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LAFF Review Roundup: James Wan’s ‘The Conjuring’ is Classic Horror (TRAILER)

LAFF Review Roundup: James Wan's 'The Conjuring' is Classic Horror (TRAILER)

“The Conjuring” premiered at the Los Angeles Film Festival on Friday night; early reviews are calling “Saw” and “Insidious” creator James Wan’s latest film a skilled reworking of the old-fashioned horror genre. Variety writes that “The Conjuring is Wan’s best film. Warner Bros. opens the thriller stateside on July 19th.

“The Conjuring” stars Vera Famiglia and Patrick Wilson as paranormal investigators. Early reviews are below:

Tim Grierson, Screen Daily:

With its clear echoes of “The Exorcist,” “The Conjuring” aims to be a classier, more reserved breed of fright film, showing almost no blood and resorting to few overtly gotcha scares… With that said, however, such quibbles may seem very minor after experiencing The Conjuring’s third act, which is incredibly intense. Wan’s finale may recall dozens of previous horror movies’, but the skill of his staging and the commitment of the performances are such that the film very confidently puts you through one hell of a wringer.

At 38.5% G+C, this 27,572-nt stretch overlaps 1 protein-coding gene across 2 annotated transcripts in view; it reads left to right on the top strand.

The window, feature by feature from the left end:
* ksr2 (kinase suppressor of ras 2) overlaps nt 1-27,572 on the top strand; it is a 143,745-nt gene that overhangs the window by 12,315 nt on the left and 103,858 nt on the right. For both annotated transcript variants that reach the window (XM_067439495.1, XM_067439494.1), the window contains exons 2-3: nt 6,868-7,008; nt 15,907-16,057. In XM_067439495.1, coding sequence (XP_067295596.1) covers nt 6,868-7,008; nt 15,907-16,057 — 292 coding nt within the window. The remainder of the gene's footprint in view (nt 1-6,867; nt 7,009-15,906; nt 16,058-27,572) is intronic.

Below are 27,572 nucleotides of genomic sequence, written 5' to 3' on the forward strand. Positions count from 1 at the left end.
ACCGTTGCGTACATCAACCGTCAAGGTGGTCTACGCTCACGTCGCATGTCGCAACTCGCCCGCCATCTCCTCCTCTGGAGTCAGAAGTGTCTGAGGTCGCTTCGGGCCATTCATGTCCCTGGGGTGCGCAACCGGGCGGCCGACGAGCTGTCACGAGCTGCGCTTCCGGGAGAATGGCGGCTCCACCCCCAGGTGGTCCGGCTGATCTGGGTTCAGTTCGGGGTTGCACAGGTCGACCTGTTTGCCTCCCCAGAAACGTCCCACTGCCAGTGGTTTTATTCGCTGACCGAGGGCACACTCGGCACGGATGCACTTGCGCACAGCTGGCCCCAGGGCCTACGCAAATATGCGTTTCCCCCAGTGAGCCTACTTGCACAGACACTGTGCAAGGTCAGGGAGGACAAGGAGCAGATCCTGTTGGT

Justin Chang, Variety

A sensationally entertaining old-school freakout and one of the smartest, most viscerally effective thrillers in recent memory… James Wan’s sixth and best feature is pull-out-the-stops horror filmmaking of a very sophisticated order, treating the story’s spiritual overtones with the utmost sincerity even as it playfully mines all manner of apparent cliches — creaky doors, cobwebbed cellars, toys you’d have to be just plain stupid to play with — for every last shiver of pleasure. What’s a moviegoer to do but join with the demons and applaud?

Sheri Linden, The Hollywood Reporter:

Wan says he set out to make a “classic studio horror film,” and at that he’s more than succeeded. With its minimal use of digital effects, its strong, sympathetic performances and ace design work, the pic harks back in themes and methods to The Exorcist and The Amityville Horror, not quite attaining the poignancy and depth of the former but far exceeding the latter in sheer cinematic beauty.

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